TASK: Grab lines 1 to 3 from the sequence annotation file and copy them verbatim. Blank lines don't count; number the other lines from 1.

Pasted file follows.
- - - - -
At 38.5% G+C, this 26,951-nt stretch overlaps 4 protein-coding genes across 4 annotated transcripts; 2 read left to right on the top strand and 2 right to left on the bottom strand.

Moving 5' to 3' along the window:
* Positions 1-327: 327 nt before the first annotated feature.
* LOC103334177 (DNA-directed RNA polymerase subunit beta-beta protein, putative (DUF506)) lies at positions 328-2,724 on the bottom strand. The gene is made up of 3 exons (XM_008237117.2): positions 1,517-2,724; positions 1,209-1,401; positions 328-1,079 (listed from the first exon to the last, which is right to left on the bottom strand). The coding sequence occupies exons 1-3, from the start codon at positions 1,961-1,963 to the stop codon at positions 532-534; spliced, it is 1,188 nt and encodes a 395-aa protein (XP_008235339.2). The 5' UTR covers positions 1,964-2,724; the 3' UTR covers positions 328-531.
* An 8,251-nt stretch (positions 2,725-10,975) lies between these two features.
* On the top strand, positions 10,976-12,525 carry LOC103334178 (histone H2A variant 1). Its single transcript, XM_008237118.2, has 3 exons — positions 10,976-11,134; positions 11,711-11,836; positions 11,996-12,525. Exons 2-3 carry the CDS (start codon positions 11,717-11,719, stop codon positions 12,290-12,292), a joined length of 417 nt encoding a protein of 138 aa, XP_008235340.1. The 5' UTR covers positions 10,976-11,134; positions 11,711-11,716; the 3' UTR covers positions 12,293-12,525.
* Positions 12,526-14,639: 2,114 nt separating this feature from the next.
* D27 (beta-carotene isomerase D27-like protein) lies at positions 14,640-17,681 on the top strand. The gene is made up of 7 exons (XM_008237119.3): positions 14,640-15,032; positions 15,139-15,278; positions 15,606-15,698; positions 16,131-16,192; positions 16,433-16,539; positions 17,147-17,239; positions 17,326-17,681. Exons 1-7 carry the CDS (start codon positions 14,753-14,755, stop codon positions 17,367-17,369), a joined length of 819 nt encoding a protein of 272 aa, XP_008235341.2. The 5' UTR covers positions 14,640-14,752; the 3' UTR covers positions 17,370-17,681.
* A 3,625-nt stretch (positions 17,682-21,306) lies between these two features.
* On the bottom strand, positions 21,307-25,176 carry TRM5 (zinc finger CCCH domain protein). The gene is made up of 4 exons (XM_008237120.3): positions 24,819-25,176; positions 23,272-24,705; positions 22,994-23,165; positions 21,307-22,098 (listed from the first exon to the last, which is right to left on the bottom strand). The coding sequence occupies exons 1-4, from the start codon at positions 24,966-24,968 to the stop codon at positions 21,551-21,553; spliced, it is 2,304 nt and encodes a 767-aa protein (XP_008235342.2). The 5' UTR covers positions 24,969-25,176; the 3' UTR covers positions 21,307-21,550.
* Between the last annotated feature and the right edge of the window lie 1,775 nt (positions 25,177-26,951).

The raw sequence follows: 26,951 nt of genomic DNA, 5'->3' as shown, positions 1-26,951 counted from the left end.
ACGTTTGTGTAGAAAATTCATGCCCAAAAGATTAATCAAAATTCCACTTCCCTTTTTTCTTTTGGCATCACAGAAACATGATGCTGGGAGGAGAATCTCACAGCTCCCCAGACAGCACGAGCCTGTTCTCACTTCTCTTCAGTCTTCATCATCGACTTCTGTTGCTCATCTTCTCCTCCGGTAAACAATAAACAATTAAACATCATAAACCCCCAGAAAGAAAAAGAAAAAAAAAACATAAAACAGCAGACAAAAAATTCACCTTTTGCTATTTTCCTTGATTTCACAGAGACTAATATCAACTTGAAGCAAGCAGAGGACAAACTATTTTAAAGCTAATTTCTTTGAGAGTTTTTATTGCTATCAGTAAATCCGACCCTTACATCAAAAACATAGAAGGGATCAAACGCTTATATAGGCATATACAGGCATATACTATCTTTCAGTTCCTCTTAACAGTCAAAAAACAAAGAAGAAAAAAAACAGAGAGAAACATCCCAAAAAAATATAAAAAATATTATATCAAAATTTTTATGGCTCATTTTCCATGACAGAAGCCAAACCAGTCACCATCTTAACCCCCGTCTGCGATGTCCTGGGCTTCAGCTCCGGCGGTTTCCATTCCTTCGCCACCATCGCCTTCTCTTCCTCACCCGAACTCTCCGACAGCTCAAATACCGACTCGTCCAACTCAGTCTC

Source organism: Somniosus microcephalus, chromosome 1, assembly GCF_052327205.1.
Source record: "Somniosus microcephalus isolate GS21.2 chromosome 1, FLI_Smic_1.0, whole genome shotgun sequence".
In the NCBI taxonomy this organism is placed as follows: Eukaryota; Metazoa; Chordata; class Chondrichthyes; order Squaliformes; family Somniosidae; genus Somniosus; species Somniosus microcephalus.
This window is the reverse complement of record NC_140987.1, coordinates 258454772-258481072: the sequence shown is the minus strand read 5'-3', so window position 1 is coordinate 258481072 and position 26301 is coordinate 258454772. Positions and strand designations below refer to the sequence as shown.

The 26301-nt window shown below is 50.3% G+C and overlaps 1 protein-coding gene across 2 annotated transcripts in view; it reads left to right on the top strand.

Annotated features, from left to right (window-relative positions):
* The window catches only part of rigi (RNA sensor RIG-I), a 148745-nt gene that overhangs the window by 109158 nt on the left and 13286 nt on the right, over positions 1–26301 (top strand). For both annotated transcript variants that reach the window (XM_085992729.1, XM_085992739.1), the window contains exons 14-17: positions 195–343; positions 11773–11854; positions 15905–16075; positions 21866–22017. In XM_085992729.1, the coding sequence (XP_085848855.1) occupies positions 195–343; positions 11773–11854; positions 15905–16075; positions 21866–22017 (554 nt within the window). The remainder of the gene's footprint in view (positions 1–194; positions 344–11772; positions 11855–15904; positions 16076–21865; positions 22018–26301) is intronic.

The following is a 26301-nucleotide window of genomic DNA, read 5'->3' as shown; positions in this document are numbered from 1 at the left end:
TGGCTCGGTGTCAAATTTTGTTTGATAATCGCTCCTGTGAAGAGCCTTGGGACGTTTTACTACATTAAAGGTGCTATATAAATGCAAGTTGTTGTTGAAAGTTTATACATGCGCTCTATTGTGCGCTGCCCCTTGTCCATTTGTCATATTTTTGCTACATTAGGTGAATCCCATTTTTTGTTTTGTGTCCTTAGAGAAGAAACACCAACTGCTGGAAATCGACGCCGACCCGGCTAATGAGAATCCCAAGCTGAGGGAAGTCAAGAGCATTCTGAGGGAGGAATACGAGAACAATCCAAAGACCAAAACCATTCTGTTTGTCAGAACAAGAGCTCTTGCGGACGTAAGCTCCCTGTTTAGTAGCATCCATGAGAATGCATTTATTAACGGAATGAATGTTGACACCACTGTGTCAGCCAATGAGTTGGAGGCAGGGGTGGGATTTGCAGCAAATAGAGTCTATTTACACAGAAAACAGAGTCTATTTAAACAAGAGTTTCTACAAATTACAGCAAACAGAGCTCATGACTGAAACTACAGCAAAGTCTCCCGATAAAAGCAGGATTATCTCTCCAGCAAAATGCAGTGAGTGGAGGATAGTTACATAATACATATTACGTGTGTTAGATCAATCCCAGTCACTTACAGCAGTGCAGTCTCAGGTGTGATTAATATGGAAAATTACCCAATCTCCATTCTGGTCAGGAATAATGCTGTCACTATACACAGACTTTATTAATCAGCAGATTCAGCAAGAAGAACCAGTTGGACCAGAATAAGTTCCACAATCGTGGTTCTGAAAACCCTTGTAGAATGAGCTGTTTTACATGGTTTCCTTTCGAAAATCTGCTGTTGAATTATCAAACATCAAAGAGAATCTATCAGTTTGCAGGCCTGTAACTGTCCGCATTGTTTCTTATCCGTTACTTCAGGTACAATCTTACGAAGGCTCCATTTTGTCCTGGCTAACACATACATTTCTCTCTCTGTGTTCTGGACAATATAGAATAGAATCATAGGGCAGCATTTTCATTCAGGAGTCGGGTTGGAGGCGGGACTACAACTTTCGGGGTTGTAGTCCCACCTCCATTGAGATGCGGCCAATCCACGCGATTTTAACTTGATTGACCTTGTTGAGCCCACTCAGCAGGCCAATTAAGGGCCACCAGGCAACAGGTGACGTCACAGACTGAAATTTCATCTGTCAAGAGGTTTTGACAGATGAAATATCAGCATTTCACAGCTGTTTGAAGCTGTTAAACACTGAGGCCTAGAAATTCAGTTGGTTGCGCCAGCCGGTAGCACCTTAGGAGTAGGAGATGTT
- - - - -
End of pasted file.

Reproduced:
At 38.5% G+C, this 26,951-nt stretch overlaps 4 protein-coding genes across 4 annotated transcripts; 2 read left to right on the top strand and 2 right to left on the bottom strand.

Moving 5' to 3' along the window:
* Positions 1-327: 327 nt before the first annotated feature.